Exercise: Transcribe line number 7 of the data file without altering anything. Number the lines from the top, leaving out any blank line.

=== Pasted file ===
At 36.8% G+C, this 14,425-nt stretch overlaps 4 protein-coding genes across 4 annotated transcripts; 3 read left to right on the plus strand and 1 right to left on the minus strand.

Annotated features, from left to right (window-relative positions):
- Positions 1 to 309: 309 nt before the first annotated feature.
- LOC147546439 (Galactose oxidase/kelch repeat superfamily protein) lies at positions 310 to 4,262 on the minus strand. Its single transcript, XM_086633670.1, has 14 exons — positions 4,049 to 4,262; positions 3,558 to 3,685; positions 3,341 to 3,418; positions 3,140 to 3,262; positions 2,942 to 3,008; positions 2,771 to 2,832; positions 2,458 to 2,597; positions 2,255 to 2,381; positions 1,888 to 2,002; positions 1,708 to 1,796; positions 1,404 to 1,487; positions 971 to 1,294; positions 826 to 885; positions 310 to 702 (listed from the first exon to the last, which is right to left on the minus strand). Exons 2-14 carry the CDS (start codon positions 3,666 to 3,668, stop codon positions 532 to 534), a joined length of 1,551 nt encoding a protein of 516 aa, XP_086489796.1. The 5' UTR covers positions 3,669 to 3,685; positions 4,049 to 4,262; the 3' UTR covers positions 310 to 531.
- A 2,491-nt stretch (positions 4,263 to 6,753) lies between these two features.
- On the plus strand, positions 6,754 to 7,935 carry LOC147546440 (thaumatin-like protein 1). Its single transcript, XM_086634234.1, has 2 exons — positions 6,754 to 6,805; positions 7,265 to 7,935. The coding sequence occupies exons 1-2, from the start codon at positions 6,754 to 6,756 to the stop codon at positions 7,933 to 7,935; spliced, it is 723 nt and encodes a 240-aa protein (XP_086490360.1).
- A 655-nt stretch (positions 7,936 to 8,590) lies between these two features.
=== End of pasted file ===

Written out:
- A 655-nt stretch (positions 7,936 to 8,590) lies between these two features.